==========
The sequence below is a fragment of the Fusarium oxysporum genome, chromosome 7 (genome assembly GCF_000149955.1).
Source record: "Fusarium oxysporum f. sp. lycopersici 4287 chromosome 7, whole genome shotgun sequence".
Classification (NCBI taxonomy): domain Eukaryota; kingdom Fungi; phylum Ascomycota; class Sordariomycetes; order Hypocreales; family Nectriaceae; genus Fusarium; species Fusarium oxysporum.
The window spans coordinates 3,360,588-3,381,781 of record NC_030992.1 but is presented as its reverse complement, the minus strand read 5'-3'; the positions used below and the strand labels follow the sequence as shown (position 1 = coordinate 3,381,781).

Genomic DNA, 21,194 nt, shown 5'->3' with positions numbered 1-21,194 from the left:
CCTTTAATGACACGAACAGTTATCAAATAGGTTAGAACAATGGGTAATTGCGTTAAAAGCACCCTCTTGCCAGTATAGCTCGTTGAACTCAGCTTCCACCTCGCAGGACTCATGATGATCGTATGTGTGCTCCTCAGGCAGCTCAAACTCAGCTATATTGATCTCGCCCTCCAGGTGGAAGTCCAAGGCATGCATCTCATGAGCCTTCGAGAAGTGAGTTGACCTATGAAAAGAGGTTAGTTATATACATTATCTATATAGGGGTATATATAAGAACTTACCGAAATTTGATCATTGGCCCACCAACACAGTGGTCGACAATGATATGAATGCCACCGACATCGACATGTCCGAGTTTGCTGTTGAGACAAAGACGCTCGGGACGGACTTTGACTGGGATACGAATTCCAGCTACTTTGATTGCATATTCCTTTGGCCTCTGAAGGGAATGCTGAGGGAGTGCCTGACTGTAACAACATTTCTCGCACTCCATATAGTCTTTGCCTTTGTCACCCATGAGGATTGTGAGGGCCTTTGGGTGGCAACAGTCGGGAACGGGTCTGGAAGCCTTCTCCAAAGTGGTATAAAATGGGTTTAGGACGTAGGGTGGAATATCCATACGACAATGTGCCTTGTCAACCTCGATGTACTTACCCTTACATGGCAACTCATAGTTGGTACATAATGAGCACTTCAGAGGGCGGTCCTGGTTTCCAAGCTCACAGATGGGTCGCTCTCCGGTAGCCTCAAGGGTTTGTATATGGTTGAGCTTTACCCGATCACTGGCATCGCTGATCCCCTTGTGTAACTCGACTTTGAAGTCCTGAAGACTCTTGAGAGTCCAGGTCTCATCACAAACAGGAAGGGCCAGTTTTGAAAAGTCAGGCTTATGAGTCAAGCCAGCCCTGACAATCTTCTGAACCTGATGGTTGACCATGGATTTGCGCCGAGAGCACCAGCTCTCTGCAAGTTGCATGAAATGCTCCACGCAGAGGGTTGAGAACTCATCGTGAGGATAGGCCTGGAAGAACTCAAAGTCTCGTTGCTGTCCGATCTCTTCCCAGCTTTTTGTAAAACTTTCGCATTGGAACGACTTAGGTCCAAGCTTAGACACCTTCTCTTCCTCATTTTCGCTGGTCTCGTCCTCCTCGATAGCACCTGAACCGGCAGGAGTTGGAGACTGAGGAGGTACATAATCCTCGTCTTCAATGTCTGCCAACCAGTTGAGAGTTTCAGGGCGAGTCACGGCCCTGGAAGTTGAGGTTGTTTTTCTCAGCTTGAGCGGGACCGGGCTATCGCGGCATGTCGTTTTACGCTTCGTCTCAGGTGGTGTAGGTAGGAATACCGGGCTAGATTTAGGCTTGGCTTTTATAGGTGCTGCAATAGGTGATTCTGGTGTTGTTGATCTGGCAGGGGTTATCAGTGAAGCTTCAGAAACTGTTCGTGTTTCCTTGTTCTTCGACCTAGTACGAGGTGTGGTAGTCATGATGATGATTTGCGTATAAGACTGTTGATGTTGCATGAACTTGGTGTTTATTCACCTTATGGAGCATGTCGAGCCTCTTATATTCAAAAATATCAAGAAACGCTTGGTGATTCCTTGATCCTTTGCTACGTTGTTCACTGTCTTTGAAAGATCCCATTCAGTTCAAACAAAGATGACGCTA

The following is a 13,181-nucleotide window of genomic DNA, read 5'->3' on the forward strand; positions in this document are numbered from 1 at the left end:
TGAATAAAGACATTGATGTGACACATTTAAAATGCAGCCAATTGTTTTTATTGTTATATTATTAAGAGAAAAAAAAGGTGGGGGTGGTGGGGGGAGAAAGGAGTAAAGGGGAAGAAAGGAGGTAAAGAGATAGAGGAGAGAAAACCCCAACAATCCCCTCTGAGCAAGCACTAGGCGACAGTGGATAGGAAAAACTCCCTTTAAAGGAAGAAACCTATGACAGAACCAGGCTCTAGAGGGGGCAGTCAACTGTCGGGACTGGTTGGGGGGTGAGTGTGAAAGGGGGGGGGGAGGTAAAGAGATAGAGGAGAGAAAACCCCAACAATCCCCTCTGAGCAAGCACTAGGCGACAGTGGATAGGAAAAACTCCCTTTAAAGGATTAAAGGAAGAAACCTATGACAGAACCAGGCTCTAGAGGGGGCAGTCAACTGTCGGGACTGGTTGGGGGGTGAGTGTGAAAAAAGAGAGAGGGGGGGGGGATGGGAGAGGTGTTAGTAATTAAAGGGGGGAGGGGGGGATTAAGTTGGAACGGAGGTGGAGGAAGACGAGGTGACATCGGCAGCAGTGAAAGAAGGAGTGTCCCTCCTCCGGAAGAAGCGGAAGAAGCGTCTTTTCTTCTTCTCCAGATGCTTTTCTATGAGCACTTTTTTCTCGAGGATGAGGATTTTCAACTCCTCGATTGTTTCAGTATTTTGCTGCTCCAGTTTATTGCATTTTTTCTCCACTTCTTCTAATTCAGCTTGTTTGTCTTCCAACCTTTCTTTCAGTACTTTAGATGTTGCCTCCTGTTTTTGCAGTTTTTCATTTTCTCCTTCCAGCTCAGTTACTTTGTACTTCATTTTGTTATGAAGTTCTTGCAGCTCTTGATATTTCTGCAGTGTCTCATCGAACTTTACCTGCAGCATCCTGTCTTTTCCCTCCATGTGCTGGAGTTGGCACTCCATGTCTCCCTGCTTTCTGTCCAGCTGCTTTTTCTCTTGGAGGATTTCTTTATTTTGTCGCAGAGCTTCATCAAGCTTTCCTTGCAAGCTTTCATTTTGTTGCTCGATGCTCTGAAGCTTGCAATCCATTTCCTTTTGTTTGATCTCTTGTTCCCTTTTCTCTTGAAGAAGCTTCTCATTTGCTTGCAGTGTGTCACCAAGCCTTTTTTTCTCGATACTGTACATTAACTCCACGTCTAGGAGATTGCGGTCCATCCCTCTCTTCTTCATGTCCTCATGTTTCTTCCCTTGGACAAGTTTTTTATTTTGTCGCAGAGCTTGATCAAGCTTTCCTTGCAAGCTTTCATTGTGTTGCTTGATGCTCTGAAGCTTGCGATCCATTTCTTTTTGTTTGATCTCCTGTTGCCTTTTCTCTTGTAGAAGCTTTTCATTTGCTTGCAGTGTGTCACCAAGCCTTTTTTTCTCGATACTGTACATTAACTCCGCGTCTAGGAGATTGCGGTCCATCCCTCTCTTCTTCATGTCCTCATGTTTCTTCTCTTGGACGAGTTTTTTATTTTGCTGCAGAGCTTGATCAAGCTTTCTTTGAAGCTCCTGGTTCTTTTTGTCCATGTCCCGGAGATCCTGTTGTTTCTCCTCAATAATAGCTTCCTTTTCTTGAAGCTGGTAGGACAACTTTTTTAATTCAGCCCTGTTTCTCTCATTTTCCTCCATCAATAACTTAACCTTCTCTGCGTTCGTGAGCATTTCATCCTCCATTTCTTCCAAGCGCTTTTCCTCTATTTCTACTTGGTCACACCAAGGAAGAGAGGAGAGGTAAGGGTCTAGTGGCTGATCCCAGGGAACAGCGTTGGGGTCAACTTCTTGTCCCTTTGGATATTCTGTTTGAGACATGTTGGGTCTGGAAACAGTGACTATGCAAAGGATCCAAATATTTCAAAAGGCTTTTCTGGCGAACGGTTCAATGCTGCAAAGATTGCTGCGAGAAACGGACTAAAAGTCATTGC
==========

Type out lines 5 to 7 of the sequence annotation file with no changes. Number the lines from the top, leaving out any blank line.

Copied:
Genomic DNA, 21,194 nt, shown 5'->3' with positions numbered 1-21,194 from the left:
CCTTTAATGACACGAACAGTTATCAAATAGGTTAGAACAATGGGTAATTGCGTTAAAAGCACCCTCTTGCCAGTATAGCTCGTTGAACTCAGCTTCCACCTCGCAGGACTCATGATGATCGTATGTGTGCTCCTCAGGCAGCTCAAACTCAGCTATATTGATCTCGCCCTCCAGGTGGAAGTCCAAGGCATGCATCTCATGAGCCTTCGAGAAGTGAGTTGACCTATGAAAAGAGGTTAGTTATATACATTATCTATATAGGGGTATATATAAGAACTTACCGAAATTTGATCATTGGCCCACCAACACAGTGGTCGACAATGATATGAATGCCACCGACATCGACATGTCCGAGTTTGCTGTTGAGACAAAGACGCTCGGGACGGACTTTGACTGGGATACGAATTCCAGCTACTTTGATTGCATATTCCTTTGGCCTCTGAAGGGAATGCTGAGGGAGTGCCTGACTGTAACAACATTTCTCGCACTCCATATAGTCTTTGCCTTTGTCACCCATGAGGATTGTGAGGGCCTTTGGGTGGCAACAGTCGGGAACGGGTCTGGAAGCCTTCTCCAAAGTGGTATAAAATGGGTTTAGGACGTAGGGTGGAATATCCATACGACAATGTGCCTTGTCAACCTCGATGTACTTACCCTTACATGGCAACTCATAGTTGGTACATAATGAGCACTTCAGAGGGCGGTCCTGGTTTCCAAGCTCACAGATGGGTCGCTCTCCGGTAGCCTCAAGGGTTTGTATATGGTTGAGCTTTACCCGATCACTGGCATCGCTGATCCCCTTGTGTAACTCGACTTTGAAGTCCTGAAGACTCTTGAGAGTCCAGGTCTCATCACAAACAGGAAGGGCCAGTTTTGAAAAGTCAGGCTTATGAGTCAAGCCAGCCCTGACAATCTTCTGAACCTGATGGTTGACCATGGATTTGCGCCGAGAGCACCAGCTCTCTGCAAGTTGCATGAAATGCTCCACGCAGAGGGTTGAGAACTCATCGTGAGGATAGGCCTGGAAGAACTCAAAGTCTCGTTGCTGTCCGATCTCTTCCCAGCTTTTTGTAAAACTTTCGCATTGGAACGACTTAGGTCCAAGCTTAGACACCTTCTCTTCCTCATTTTCGCTGGTCTCGTCCTCCTCGATAGCACCTGAACCGGCAGGAGTTGGAGACTGAGGAGGTACATAATCCTCGTCTTCAATGTCTGCCAACCAGTTGAGAGTTTCAGGGCGAGTCACGGCCCTGGAAGTTGAGGTTGTTTTTCTCAGCTTGAGCGGGACCGGGCTATCGCGGCATGTCGTTTTACGCTTCGTCTCAGGTGGTGTAGGTAGGAATACCGGGCTAGATTTAGGCTTGGCTTTTATAGGTGCTGCAATAGGTGATTCTGGTGTTGTTGATCTGGCAGGGGTTATCAGTGAAGCTTCAGAAACTGTTCGTGTTTCCTTGTTCTTCGACCTAGTACGAGGTGTGGTAGTCATGATGATGATTTGCGTATAAGACTGTTGATGTTGCATGAACTTGGTGTTTATTCACCTTATGGAGCATGTCGAGCCTCTTATATTCAAAAATATCAAGAAACGCTTGGTGATTCCTTGATCCTTTGCTACGTTGTTCACTGTCTTTGAAAGATCCCATTCAGTTCAAACAAAGATGACGCTA

The following is a 13,181-nucleotide window of genomic DNA, read 5'->3' on the forward strand; positions in this document are numbered from 1 at the left end: